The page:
The second solo outing from the Czechoslovakian singer/songwriter who rose to fame in 2007 after winning a Best Original Song Oscar for "Falling Slowly" (co-written with Frames singer Glen Hansard under the Swell Season moniker), Muna utilizes the talents of 27 musicians (choir, strings, orchestral percussion) and was inspired by, according to Irglová, Jesus Christ Superstar and author Neale Donald Walsch's book trilogy Conversations with God. Muna, which means "remembering" in Icelandic, is a gospel record through and through, but it also reflects the rugged natural beauty of the land in which it was birthed. Produced with great warmth by Irglová's partner Sturla Mio Thorisson, the 11-track collection begins and ends with the choir incantation "You can have whatever you can dream of," and that simple edict of hope forms the basis, at least ideologically, for everything that lies in between. Lyrically, Muna reads a bit like scripture, even going so far as to intone The Lord's Prayer on the stark and stoic "Without a Map," and the album's unwavering religiosity makes for a rather overly serious listen, especially if one doesn't share the same spiritual persuasion. That said, it's a musically rich audio tome that rarely overplays its hand, despite the fact that it took a small army to create it, and standout cuts like "Point of Creation" and "The Leading Bird," with their hymn-like group vocals, gentle strings, and soft piano, emit a monastic aura that is undeniably comforting.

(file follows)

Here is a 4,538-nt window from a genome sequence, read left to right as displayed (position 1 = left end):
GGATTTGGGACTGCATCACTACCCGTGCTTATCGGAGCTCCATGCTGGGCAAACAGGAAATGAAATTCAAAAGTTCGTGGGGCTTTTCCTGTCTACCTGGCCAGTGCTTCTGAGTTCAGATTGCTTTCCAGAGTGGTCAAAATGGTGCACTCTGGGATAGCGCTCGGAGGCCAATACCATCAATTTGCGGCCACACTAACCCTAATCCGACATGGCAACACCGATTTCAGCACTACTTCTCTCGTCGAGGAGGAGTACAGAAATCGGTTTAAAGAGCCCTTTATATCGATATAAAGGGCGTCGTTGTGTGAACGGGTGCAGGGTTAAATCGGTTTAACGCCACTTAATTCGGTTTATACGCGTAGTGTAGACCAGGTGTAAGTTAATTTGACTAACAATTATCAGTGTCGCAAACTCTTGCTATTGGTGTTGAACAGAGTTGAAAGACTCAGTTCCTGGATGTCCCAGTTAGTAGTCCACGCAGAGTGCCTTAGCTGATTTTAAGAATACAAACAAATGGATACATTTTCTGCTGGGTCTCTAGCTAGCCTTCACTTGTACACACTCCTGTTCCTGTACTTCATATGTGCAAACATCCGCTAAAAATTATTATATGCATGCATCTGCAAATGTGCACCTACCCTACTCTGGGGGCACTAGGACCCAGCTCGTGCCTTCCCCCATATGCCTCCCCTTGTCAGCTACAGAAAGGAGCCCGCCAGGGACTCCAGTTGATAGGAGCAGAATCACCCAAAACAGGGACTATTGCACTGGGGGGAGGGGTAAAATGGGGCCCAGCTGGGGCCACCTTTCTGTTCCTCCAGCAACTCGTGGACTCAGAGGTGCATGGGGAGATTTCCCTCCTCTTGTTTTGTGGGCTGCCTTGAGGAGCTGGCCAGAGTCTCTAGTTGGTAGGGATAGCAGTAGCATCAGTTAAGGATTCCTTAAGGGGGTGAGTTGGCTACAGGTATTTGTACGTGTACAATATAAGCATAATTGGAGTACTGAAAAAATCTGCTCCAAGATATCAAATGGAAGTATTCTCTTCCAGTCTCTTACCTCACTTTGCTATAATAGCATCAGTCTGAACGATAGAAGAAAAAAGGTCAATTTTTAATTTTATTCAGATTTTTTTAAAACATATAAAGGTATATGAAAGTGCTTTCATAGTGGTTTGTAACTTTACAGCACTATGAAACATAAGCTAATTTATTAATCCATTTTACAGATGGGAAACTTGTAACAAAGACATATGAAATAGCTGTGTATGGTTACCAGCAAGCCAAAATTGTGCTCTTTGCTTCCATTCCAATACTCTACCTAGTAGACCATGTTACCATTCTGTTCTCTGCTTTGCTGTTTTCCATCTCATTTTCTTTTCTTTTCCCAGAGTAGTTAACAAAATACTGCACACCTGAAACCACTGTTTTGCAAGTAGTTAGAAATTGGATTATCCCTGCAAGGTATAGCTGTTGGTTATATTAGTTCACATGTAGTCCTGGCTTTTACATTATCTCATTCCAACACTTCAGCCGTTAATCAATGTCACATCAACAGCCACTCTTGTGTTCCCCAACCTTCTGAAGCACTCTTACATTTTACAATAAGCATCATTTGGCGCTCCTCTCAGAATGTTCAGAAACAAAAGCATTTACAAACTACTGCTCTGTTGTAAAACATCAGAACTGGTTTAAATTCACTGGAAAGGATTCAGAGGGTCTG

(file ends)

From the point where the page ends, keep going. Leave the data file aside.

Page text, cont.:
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AllMusic Review by James Christopher Monger